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The Help Desk


By Eugene Koh

People have been telling me over the past few weeks that I've been too easy on. HASCS, the Harvard Arts and Sciences, Computer Services. The group has, in fact, been doing an admirable job getting Harvard online.

(The much maligned "fas" machine by the way, is about to be upgraded to six processors and $20 Me of memory--fellow love computer science concentration will join me in drooling.)

The problem with HASCS--well, the most urgent problem, anyway--lies not in their network administration but rather in their user support. Though the majority of everyday problems can be resolved by the user support team, this "help desk" needs help--badly.

About two weeks ago I needed to use a typical program from the High Speed Data Network (HSDN) to complete a typical assignment for a typical class. My network connection was down, so I called the help desk at 5-9000 and listened to a taped announcement of the desk's hours of operation. If I were calling during these house (which I was), the message stated that I should call back later because all "user consultants" were busy.

Call back later. No opportunity to leave message or to hold for the next available uses consultant." I tried calling back several times that day and again throughout this week, only to get the same announcement each time.

This lack of phone support define the purpose of having a help line in the first place. Students should at least be able to leave voice mail for the help desk to time they don't have to keep trying to get through.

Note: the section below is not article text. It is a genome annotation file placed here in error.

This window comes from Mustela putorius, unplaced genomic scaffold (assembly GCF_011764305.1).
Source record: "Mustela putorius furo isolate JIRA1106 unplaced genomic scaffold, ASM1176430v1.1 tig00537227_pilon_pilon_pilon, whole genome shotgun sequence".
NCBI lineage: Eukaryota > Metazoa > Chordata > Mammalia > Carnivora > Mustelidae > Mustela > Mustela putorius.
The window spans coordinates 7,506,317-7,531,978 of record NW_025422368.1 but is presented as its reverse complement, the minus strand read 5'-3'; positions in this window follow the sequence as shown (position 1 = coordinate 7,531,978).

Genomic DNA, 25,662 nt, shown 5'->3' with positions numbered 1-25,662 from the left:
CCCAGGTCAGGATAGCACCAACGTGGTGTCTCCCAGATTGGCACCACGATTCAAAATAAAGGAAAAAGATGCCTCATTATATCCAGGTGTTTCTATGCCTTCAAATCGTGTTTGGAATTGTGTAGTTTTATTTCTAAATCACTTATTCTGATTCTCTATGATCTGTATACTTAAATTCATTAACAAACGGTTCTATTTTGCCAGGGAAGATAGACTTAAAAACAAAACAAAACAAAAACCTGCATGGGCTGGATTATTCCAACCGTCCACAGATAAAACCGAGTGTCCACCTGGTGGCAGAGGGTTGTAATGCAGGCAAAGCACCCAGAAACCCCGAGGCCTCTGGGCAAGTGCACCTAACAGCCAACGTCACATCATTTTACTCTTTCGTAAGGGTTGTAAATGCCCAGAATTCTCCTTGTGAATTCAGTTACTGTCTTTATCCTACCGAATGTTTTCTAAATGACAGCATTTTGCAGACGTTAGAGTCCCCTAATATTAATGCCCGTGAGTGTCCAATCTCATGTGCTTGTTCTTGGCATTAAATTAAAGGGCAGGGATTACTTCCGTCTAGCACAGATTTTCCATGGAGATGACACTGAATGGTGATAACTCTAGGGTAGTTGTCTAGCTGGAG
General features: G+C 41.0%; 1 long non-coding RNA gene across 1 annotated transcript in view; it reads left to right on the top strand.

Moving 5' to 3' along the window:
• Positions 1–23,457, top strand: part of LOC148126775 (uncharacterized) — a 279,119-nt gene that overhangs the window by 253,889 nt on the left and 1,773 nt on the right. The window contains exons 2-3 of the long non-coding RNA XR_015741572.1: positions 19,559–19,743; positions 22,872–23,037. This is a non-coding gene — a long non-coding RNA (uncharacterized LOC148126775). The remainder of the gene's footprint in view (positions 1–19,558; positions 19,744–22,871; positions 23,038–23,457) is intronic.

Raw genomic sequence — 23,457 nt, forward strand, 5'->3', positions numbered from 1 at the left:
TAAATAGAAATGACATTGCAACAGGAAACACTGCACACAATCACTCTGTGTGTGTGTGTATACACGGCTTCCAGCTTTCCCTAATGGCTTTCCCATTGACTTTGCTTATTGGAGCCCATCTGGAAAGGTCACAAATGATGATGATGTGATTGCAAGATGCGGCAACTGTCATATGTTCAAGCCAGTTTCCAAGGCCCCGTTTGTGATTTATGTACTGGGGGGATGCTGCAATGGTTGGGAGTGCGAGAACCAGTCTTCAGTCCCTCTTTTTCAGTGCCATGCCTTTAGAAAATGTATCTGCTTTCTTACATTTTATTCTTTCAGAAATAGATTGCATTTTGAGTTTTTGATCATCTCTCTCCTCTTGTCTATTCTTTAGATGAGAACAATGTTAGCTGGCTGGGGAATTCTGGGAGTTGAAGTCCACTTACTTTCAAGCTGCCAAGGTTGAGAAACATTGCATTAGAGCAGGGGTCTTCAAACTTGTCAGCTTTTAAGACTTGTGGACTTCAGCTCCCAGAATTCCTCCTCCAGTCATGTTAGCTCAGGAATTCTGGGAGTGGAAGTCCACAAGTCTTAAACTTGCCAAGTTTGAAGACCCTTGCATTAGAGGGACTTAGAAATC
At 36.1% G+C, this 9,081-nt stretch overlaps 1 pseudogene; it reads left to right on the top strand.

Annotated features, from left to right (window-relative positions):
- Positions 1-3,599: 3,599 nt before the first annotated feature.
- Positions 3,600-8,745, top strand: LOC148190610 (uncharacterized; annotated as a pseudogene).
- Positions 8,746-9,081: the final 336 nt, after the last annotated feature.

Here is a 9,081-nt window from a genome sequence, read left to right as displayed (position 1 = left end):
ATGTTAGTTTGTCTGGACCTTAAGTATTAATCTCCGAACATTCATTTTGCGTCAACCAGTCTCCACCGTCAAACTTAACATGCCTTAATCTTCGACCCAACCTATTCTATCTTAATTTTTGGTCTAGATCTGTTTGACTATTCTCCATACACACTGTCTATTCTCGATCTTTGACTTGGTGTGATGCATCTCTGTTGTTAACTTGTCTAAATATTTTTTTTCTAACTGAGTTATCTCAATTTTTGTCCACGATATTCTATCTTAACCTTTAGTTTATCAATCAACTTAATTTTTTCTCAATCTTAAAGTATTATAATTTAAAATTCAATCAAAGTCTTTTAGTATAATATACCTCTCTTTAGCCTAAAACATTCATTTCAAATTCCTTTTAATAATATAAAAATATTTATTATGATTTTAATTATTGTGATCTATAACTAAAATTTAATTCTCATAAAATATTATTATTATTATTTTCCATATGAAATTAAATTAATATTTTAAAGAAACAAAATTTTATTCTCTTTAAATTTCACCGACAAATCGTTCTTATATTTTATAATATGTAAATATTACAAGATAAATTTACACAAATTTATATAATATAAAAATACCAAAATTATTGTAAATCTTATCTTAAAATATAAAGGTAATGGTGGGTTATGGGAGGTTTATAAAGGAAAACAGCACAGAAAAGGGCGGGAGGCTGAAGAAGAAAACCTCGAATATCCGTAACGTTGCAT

Soon I got clever and decided to use my modern to a mail from cyberspace. In my frustration at being unable to get technical support for nearly a week. I did a morally reprehensible deed: I copied the network managers on my e-mail to the help desk.

Promptly I received a message to response to my plea for help desk. It was from the network managers, who lambasted me for contacting them directly.

After a few more days as a network overcast, I was back online, I proceeded to complete the assignment, which was due the following afternoon. I then made the foolish mistake of not printing my work when I had the chance.

The next day I returned to my computer to print my assignment. Lo and behold, the net connection was not working again blasted "call back later" recording. The assignment was due in an hour.

I hurried to my house's computer lab, floppy disk in hand, only to find that the printer there was networked in such a way that the computers in the lab could not access it. Surely an oversight like this could be avoided by making use support staff available to the houses.

I then made a last-ditch effort and went to the Science Center basement. The Every Mac was in use (the program I needed was Mac-only), so I joined in "organic queue of folks waiting for machines to become free.

Finally I got to a machine, popped in my floppy, and tried to print my assignment. No go; the Mac gave me a stack-looking error message. Upon going into the Chooser to verify that my printer selection was correct, I noticed something amazing the printer in my house's computer lab, inaccessible from the machines in the same lab, was accessible from the Science Center.

But it was too late. My assignment was due, and no, "use consultants" were available to the printing problems. I went to my section leader, empty-handed, and begged for grace due to printer failure, My section header understood, for I was only one of many who had tried to complete the assignment using High Technology.

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